While analyzing the datasets for identification of pathways related to xenobiotics degradation and metabolism, transcripts for the enzymes involved in the degradation of chlorocyclohexane, chlorobenzene, nitrotoluene, styrene and caprolactam were also identified (Table 2). Chlorobenzene causes narcosis, tremors, restlessness, and muscle spasms in animals after inhalation while in humans, its chronic or long term exposure influences the central nervous system (CNS)10. Styrene, on exposure, causes eye irritation, gastrointestinal effects, headache, fatigue, weakness, and depression etc. in humans, depending on the duration of exposure11. Similarly, caprolactam also influences the human health in a negative way on exposure12. Looking into the harmful ecological perspectives of the xenobiotics, this study has practical significance as it identifies diversely abundant taxonomic phyla in the wheat rhizosphere and relates identified transcripts to the enzymes linked with the metabolic pathways known for the organic contaminant metabolism or degradation in the soils.

Overall, the dominance of function-linked microbial communities in the rhizosphere of wheat further signifies their role in rhizoremediation of organic pollutants around the plant roots, an area which needs high attention under the conditions of increasing anthropogenic interactions belowground. The study also indicates that rhizosphere microbial communities possess capabilities to utilize the materials like PHAs produced and accumulated by microorganisms themselves under nutrient limiting conditions and deprived state of carbon and energy. The communities also degrade diverse phenylpropanoids introduced to the soils as the debris of leaf litter from plants for the source of carbon. Thus, the metatranscriptome analysis reflected both the pollutant remediation role for the microbial communities associated with such functions as well as the ecological role of maintaining the carbon cycle within the rhizosphere.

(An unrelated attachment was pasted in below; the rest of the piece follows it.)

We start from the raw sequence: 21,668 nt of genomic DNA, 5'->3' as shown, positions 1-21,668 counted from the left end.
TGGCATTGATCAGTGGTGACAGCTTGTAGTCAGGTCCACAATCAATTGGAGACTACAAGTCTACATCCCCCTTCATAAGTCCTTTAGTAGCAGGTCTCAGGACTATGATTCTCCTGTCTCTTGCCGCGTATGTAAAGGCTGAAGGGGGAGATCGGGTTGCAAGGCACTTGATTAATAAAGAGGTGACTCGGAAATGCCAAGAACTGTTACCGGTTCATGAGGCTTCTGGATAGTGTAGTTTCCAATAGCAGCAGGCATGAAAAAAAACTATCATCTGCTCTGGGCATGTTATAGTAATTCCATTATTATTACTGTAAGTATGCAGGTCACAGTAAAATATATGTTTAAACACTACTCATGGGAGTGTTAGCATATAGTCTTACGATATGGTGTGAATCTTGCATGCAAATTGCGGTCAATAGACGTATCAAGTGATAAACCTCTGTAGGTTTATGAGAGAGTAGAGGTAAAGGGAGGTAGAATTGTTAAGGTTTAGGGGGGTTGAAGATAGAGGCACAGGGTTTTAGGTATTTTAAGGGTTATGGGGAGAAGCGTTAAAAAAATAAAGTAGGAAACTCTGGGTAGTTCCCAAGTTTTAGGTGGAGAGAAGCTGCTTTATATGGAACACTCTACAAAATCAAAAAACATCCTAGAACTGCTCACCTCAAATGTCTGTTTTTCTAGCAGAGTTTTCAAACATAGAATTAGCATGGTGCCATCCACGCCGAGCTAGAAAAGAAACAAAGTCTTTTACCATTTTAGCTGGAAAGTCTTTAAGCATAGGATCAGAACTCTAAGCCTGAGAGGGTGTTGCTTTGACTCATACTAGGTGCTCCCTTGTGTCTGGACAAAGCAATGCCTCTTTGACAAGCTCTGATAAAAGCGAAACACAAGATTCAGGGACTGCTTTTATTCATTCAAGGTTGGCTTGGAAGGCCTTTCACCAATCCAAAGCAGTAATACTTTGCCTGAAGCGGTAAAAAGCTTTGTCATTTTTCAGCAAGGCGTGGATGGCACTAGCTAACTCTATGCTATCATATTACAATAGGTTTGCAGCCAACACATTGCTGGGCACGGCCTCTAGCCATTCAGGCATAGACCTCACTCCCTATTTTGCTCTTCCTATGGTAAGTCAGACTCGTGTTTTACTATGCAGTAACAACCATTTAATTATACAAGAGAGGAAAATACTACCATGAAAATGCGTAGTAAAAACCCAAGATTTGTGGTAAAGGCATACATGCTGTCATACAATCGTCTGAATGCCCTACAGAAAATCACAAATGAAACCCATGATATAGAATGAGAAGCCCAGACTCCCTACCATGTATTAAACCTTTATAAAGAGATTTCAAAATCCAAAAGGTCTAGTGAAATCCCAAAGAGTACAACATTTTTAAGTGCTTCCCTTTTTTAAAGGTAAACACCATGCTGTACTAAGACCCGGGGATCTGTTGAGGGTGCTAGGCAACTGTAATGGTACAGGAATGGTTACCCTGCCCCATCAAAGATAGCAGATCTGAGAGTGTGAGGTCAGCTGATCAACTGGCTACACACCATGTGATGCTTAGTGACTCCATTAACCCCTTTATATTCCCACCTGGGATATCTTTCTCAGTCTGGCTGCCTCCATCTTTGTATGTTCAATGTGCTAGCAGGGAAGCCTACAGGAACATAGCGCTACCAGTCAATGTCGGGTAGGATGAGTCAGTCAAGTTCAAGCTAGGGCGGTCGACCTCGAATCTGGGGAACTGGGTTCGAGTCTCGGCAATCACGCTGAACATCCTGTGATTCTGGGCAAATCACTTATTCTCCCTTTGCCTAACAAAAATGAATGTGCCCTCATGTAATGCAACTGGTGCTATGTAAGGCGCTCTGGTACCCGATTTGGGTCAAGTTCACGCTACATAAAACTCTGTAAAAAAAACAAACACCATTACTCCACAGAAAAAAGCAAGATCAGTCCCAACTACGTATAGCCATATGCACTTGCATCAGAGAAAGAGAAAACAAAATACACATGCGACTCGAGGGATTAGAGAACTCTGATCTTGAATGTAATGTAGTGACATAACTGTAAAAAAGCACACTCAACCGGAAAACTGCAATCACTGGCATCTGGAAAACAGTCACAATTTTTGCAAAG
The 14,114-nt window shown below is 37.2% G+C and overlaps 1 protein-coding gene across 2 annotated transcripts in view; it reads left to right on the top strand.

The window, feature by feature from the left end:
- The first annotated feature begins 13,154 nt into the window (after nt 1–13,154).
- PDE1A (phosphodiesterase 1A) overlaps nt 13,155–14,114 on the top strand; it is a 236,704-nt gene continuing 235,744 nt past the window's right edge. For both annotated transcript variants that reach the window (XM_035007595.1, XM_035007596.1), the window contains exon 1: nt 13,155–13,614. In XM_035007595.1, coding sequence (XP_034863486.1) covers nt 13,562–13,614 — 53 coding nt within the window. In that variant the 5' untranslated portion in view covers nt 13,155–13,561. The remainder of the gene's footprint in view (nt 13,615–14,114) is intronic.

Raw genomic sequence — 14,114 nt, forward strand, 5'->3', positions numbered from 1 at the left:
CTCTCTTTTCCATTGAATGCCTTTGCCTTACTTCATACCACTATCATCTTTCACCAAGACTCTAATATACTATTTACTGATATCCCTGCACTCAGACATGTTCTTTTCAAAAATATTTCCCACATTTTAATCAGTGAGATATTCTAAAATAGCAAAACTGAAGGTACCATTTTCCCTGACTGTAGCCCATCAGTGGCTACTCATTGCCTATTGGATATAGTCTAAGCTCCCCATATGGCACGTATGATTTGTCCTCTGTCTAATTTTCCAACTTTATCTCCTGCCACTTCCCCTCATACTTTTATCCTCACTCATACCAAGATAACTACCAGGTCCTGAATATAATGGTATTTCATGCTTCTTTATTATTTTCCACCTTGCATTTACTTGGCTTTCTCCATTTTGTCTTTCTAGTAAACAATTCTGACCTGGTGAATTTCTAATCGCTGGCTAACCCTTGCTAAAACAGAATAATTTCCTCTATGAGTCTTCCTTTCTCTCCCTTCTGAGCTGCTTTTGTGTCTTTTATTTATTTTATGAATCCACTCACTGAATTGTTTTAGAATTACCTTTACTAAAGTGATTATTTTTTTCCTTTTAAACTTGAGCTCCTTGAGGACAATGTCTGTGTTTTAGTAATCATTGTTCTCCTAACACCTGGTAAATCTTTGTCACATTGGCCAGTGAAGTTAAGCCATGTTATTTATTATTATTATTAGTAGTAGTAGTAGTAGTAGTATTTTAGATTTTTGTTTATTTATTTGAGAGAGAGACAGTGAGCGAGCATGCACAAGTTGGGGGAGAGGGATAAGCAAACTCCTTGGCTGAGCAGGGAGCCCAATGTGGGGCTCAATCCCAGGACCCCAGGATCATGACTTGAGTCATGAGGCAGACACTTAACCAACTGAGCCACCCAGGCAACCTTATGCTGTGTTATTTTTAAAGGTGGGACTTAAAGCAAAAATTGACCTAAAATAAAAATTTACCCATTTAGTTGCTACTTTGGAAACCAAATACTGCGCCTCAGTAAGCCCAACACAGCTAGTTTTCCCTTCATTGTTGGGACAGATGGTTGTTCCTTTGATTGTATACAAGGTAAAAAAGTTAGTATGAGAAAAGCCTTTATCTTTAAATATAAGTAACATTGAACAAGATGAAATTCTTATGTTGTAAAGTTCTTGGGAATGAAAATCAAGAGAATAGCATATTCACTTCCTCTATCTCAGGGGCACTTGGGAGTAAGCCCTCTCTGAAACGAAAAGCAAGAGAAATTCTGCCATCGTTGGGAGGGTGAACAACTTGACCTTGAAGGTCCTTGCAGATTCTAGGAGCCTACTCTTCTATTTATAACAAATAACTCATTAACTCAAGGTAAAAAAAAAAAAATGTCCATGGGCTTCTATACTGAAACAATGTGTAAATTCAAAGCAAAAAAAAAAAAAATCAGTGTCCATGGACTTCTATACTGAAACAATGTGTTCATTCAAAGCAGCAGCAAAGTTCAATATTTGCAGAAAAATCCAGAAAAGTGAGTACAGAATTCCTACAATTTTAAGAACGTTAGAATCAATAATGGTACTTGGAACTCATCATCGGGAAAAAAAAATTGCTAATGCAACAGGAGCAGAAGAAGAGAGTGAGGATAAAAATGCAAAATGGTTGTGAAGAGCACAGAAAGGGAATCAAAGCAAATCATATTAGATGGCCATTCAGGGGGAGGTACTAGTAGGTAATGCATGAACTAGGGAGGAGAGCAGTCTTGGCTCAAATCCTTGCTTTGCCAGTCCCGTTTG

Conclusion

Identification of genes and enzymes involved in the metabolism and degradation of organic compounds and xenobiotics can serve as an efficient strategy for bioremediation approaches. Taxonomic exploration of the metatranscriptomes of wheat rhizosphere led to the identification of diverse taxonomic phyla having proven functional role in pollutant degradation. Genes, enzymes and pathways involved in degradation of different organic pollutants like aromatic amines, benzoates, carbazoles, styrene, phenols and biphenols were identified. Detection of particular genes and enzymes involved in pesticide and xenobiotics degradation and their further utilization for bioremediation of the environmental niches, particularly those contaminated with aromatic hydrocarbons is an important aspect. For the biological degradation of aromatic compounds, xenobiotics and pesticides, it is critical to understand the molecular mechanisms engaged in enzymatic catalysis, which will make feasible designing of novel substitutes along with proficient tools for the treatment of pesticide residues and bioremediation of contaminated locations. The study reflected the dominance of taxonomic phyla abundance of transcripts and enzymes linked with the ecological functions of degradation and metabolism. It further reflects that because of the dominance of potential microbial functionalities that link with the metabolic degradation processes for detoxifying or minimizing the impacts of the contaminants in the soils, crop rhizosphere becomes able to tolerate and/or resist harmful organic chemicals. The information on presence of the dominant microbial communities in the rhizosphere obtained through non-cultivable approach may open avenues for the exhaustive isolation and characterization of potential species with the soil bioremediation functions.